The Slabacks' faith and time help church and students grow
People Who Matter
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Community: Lives in Orfordville, teaches in Albany.
Family: Sons, Alex, 7, and Noah, 3; dog, Chloe, and cat, Ginger.
Hobbies: He's the kind of guy who will buy a broken snow blower just to fix it.
"Anything that I can find that I can fix or come up with a solution for, it just thrills me," he said.
On the couple's wedding: The high school sweethearts were married 11 years ago in June under the apple trees on the farm where Wendy grew up. They cleaned out the hay mow and used wood planks for seating. Guests weren't allowed to out dress the groom, who wore blue jeans and a blazer.
On people who matter: "It sounds really kind of corny, but I guess I am a corny guy," he said. He said he has "this ideal" that he tries to be. It's not any one person, he said, but a perception of a person he wants to be and tries to make sure he is.
The Rev. Wendy Slaback
Community: Lives in Orfordville and is pastor of New Horizon United Methodist Church between Footville and Orfordville
Hobbies: Reading, playing the piano, which she started when she was 12, and walking. She also enjoys traveling and took every opportunity she could in school, going to Germany in high school and El Salvador and Belize in college.
Favorite family activities: Walks to the ice cream shop, park and library. On Friday nights, they'll go out. For a fish fry? "Usually Subway."
On people who matter: "Anybody who's just really passionate about what they do, I think, can make a difference," she said.
The teachers who had the most impact on her in high school were the ones who were the most passionate.
"I feel just really blessed to be where I am, that I am doing what I feel like I'm meant to do and being able to work with a small church and help just plant ideas and motivate people and inspire people and encourage them. It has been just wonderful. So I don't feel like I'm really doing anything spectacular, but I think sometimes just doing simple things with a passion does make a difference."
ORFORDVILLE Their license plates sum up their service simply: "teachin" and "prechin."
Since moving to Orfordville almost seven years ago, Ryan and the Rev. Wendy Slaback have helped grow and sustain their church and have helped shape young minds.
Ryan is a middle and high school tech ed teacher in Albany. Wendy is the pastor at New Horizon United Methodist Church, a rural congregation between Footville and Orfordville.
"They've done so much for the church over the years," said Marshall Reese, church council president.
He never expected someone just out of seminary school to bring so much to his or her first job, but that's what Wendy has done, he said.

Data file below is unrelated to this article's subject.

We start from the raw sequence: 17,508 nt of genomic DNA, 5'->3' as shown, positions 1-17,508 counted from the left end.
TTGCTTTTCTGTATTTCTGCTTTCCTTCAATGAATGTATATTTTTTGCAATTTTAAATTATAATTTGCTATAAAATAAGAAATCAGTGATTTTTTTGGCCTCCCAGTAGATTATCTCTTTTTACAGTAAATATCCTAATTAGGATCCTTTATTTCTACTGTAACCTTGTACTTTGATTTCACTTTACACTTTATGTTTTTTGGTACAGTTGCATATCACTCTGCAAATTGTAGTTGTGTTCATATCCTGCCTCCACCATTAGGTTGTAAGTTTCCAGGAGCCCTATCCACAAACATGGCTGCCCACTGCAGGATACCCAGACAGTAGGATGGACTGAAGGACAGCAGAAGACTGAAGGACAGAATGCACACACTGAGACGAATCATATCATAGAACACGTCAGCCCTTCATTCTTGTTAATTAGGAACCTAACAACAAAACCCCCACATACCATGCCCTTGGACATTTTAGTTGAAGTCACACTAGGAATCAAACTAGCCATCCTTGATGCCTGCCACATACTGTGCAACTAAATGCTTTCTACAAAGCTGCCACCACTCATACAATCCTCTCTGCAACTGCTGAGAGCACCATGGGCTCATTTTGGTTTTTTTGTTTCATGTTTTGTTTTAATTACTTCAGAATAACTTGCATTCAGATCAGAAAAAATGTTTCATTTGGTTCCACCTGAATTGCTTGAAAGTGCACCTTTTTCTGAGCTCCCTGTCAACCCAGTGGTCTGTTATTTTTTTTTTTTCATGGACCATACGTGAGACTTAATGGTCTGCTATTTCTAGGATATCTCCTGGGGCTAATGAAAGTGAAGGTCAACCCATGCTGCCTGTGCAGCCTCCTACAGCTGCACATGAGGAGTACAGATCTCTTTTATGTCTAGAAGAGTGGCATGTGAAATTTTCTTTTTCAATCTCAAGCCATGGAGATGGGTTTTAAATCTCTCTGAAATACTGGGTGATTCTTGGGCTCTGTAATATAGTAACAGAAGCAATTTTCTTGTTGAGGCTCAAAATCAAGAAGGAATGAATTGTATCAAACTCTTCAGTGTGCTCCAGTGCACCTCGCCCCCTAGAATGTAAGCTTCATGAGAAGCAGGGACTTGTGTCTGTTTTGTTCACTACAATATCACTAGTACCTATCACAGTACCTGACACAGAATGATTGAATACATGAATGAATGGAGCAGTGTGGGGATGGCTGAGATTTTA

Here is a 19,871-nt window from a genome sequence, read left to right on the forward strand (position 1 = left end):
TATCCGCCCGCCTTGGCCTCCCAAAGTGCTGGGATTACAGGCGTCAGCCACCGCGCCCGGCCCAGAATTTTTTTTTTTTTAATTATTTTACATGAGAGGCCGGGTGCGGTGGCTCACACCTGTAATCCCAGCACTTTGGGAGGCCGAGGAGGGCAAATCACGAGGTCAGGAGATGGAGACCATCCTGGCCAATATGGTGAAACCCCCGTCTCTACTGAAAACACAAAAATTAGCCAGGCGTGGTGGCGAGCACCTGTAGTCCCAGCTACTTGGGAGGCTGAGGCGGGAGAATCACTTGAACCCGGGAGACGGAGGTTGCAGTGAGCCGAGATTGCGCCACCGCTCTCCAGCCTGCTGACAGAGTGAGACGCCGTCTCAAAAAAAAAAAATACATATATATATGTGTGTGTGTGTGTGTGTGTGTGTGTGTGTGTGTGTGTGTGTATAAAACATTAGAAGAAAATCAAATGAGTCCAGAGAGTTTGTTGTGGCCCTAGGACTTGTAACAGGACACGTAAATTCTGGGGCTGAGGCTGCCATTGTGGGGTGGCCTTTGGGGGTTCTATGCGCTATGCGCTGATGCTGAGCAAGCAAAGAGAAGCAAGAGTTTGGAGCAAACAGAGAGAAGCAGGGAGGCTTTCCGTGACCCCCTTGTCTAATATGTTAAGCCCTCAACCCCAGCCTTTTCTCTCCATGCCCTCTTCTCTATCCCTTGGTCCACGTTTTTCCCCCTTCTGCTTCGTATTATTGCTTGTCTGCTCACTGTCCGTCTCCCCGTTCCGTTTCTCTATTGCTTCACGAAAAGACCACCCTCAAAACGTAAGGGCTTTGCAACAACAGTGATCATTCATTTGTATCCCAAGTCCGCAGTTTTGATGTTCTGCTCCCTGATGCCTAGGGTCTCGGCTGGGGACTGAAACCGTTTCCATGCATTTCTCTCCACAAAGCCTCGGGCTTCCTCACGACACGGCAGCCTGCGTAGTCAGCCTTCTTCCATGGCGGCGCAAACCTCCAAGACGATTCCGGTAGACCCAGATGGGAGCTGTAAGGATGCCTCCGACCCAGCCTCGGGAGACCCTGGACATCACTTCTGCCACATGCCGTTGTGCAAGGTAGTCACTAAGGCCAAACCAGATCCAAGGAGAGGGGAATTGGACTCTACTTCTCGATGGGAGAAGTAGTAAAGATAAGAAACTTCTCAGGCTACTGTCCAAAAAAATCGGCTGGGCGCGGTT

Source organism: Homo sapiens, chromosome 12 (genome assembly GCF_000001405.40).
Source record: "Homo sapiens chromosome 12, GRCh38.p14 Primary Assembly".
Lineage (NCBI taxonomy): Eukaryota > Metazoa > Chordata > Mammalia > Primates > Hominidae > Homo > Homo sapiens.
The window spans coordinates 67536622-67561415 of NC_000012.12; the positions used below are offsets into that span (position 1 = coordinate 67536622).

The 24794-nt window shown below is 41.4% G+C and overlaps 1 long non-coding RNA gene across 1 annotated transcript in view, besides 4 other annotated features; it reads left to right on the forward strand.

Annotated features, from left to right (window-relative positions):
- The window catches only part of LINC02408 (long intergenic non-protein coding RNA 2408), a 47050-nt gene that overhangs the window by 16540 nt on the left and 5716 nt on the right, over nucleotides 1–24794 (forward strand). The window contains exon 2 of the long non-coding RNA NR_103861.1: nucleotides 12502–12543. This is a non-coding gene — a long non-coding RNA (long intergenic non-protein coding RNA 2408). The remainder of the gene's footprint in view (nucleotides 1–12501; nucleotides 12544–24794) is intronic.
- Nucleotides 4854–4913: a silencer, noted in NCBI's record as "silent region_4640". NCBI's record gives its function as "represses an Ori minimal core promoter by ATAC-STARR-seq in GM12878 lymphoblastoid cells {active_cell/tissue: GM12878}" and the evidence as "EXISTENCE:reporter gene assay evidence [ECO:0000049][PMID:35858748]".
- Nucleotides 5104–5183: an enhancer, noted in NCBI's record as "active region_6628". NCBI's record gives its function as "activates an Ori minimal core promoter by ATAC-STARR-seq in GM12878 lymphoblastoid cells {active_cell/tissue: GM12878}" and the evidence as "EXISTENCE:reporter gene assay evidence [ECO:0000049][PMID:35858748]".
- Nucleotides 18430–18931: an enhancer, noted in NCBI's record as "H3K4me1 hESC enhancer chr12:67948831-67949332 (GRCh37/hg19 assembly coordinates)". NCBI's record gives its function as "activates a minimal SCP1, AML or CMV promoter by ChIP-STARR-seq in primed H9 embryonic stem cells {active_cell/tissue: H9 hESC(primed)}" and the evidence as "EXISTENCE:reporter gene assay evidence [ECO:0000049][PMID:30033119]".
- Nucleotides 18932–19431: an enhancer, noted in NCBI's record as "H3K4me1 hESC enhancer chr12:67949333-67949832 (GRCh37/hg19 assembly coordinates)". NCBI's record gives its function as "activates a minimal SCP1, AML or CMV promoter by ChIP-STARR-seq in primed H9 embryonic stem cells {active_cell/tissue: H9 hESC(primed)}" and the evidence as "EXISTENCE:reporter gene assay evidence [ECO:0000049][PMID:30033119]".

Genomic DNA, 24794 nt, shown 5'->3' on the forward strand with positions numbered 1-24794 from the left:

The church is in an exciting time because of Wendy's leadership and the couple's endless time, faith and ideas, he said.
Wendy's main goal was to reach out to younger families, she said. Her efforts in starting a back-to-school carnival, fall parties, movie nights and Packer parties and restarting Vacation Bible School have helped attract those families.
Without a designated space for little ones at the church, Ryan remodeled a storage room into a nursery with a toy shelf. With a love for problem solving and tinkering with tools, Ryan is always finding new projects, both at church and at school.
Albany Superintendent Steve Guenther said Ryan is fun to work with because he challenges himself to come up with new things.
"He's definitely a lifelong learner. ... He's taken classes in new directions and done things you wouldn't normally find in a small school," Guenther said.
Ryan challenges students to rise to the occasion not only academically but also through responsibility and character, Guenther said.
Ryan said he "swallows his lumps" by knowing he's kind of the "practice run" for some kids.
"If they hate me because I make them do this and this and this," he said, so be it.
The kids must learn structure and authority at some point, and maybe the lessons will help them achieve something or hold onto jobs later in life, he said.
"I take pride in being able to shape who people are going to be," he said.
The Slabacks are high school sweethearts from Monroe, and they are always coming up with ideas from small to large, Reese said.
Their current project is developing a transitional housing task force to help the less fortunate in the community. They are exploring whether the church and others could buy a foreclosed house and turn it into a place where a homeless family could get back on its feet.
"We want to make sure it's not a ‘Ryan and Wendy thing,'" Ryan said. "The vision came from here. We're hoping the roll-out comes from everywhere."